Suella Braverman once again became the UK’s Home Secretary, six days after resigning. Braverman remains committed to delivering the Conservative Party’s signature immigration policy of deporting asylum seekers and irregular migrants to Rwanda for processing, asylum, and resettlement. The first scheduled flight to Rwanda, under Braverman’s predecessor, was cancelled at the last minute as the result of a legal appeal, but as well as warning of an “invasion” by asylum seekers, Braverman has spoken of her “dream” and “obsession” to see a flight take off. A report last week that more than 38,000 people have crossed the English Channel illegally this year, and that it is costing over £5 million per day to accommodate them, will stiffen her resolve.
The UK’s Rwanda policy is broadly based on Australia’s offshore processing model; indeed, Australia’s former foreign affairs minister Alexander Downer has joined an independent panel to oversee its implementation in the United Kingdom and earlier this year featured in a Home Office video promoting it. But the settings are so different between the United Kingdom today and Australia when Downer helped negotiate the “Pacific Solution” in the early 2000s, that it is very unlikely the policy can be implemented, and even if it is that it will have the desired deterrent effect.
While Australia effectively limited access to review by Australian courts by excising territories from the Australian migration zone, the United Kingdom has no comparable means for sidestepping the inevitable legal challenges. The Rwanda policy may be illegal. Certainly, the UN Refugee Agency has argued that it breaches the UK’s commitment to international law under the 1951 Refugee Convention, and unlike Australia, the United Kingdom cannot point to a refugee resettlement scheme in mitigation. While the UK High Court did not grant an injunction upon the original Rwanda flight – a ruling that was upheld by the UK Court of Appeal – subsequent appeals to the European Court of Human Rights (ECHR) and UK Court of Appeal did ground the flight. Before the recent political chaos in the United Kingdom, which saw Liz Truss quit as PM, the government was reviewing its legal position. One option being considered was to withdraw from the ECHR, with far wider implications for human rights, including for UK citizens, than limiting appeals by irregular migrants. And in any case, this would not limit their ability to appeal to UK courts.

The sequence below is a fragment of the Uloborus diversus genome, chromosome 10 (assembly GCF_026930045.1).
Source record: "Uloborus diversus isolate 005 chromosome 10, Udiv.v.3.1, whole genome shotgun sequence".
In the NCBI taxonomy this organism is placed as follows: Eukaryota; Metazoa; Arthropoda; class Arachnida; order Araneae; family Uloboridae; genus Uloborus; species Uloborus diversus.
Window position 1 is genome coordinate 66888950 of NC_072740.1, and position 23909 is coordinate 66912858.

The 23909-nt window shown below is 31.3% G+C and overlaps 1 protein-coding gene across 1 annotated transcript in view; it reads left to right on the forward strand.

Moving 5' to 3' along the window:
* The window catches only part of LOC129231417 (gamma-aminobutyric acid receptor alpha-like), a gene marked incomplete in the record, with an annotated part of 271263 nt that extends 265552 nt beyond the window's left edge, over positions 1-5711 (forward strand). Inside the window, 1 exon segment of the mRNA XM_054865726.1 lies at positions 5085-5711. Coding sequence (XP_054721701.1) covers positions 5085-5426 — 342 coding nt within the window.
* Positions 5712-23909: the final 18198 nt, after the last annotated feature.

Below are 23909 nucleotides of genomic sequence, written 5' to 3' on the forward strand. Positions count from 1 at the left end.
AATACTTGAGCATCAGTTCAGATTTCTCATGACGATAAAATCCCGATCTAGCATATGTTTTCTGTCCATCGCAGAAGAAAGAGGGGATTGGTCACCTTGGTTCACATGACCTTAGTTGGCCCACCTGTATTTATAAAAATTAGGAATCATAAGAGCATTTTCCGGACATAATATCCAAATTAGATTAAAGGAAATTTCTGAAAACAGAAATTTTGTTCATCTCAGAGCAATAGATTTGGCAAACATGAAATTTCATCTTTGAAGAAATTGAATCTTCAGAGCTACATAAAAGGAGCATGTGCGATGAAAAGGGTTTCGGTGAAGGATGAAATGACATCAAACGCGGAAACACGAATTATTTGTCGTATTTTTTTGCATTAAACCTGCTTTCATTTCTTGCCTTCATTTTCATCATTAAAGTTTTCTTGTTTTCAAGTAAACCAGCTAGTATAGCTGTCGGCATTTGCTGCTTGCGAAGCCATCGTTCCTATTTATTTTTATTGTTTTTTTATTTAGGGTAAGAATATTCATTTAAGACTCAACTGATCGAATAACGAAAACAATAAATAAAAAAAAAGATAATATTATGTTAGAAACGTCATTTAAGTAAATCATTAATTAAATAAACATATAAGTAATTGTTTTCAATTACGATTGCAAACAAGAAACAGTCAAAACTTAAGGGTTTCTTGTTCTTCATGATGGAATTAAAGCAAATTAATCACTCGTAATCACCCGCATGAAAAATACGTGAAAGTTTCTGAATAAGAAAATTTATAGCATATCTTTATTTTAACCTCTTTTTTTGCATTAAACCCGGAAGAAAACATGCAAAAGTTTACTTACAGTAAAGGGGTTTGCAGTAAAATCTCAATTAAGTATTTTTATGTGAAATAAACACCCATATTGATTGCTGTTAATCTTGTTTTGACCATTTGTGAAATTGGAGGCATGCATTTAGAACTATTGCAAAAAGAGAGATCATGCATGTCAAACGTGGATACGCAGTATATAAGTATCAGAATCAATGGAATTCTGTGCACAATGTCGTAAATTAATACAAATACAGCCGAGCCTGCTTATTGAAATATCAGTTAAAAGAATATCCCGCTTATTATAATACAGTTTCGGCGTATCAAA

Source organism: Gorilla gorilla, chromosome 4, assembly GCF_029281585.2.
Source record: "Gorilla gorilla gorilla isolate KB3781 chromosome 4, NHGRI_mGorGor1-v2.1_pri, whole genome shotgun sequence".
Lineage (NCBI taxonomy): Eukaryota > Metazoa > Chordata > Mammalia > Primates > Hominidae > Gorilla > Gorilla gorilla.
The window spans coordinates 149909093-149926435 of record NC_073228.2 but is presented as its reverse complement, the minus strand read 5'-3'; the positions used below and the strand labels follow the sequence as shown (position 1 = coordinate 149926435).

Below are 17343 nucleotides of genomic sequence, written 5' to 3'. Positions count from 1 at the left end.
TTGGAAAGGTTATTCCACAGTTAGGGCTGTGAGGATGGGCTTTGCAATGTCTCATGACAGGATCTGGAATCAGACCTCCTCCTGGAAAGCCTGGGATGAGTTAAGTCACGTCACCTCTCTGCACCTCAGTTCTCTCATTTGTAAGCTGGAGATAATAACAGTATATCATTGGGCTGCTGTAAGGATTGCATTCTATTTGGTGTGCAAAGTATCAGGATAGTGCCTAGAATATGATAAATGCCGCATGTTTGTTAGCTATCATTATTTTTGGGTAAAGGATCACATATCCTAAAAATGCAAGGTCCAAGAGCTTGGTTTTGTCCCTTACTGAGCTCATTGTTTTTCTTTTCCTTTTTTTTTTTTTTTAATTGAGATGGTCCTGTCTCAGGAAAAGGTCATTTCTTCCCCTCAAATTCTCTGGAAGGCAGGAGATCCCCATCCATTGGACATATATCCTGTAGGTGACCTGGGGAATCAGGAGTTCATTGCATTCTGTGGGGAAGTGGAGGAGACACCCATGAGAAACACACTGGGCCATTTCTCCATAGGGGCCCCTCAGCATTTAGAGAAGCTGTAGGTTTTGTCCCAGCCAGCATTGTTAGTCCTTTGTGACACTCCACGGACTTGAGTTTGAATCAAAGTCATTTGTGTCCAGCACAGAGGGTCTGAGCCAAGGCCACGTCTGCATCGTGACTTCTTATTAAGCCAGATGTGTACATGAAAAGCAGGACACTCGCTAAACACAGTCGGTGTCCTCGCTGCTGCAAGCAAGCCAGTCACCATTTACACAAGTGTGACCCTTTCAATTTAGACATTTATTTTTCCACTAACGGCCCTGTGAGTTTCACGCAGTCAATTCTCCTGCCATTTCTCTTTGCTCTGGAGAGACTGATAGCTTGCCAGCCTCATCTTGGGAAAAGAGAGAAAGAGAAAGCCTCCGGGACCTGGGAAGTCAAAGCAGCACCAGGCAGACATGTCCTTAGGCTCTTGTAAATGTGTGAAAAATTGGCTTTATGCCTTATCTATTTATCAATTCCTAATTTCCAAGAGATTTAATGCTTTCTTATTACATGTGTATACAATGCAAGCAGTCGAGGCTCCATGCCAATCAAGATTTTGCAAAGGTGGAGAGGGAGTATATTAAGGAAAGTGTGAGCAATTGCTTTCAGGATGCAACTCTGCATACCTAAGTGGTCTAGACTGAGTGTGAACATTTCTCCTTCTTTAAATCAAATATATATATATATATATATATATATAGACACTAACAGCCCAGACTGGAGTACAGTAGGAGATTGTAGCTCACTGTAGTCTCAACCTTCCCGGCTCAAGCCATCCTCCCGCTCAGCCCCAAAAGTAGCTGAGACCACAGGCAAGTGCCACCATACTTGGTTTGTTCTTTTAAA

One of the main reasons Australia has succeeded in “stopping the boats” is that its policy has been implemented absolutely. With virtually no exceptions, former prime minister Kevin Rudd’s pronouncement in 2013 that “asylum seekers who come here by boat without a visa will never be settled in Australia” has held. In contrast, the right to appeal to UK courts against deportation orders is one of several reasons why, even if a few asylum seekers are flown to Rwanda from the United Kingdom, the policy is unlikely to deter others from still trying, undermining the entire exercise. The lack of political consistency is another. In contrast to the bipartisan support for Australia’s policy demonstrated by Rudd, it is almost inconceivable that a Labour government in the United Kingdom would continue the policy, and according to current polling, it is fairly certain that Labour will be in power in the next two years.
Also in contrast to Australia, policy settings are relatively insignificant in determining asylum flows to the United Kingdom. Geography matters – the United Kingdom is separated from mainland Europe by 20 miles or so, and not much more in turn separates mainland Europe from Africa and Asia. History does too – the United Kingdom will always attract migrants from Anglophone countries around the world. As a result, asylum seekers come to the United Kingdom because they have friends or family there, who help pay for the journey, find them jobs and accommodation, and keep them under the radar. The UK government is confronted with a far more finely balanced cost-benefit analysis than the Australian government ever has been – deporting asylum seekers risks disrupting the social contract with millions of settled ethnic minorities.
Legal obstacles to implementing a policy that is unlikely for political reasons to be consistent or sustainable and in any case will not have the desired deterrent effect, means offshore processing will never be the silver bullet in the United Kingdom that it was in Australia. How else to stop the boats? Mechanisms to share the burden with mainland Europe via which all asylum seekers to the United Kingdom arrive, cooperation on dismantling migrant smuggling and trafficking networks, and in the longer term, better control of the informal labour market would make sense.
And at the risk of being trite, all of these were far more achievable before Brexit, which has removed the United Kingdom from the EU’s Dublin Regulation (whereby it used to be possible to transfer asylum seekers to their first country of entry in the European Union), as well as limiting the UK’s access to the database of the EU Agency for Law Enforcement Cooperation (Europol), and significantly reducing low-skilled migration. The UK government that delivered Brexit is slowly being hoisted with its own petard.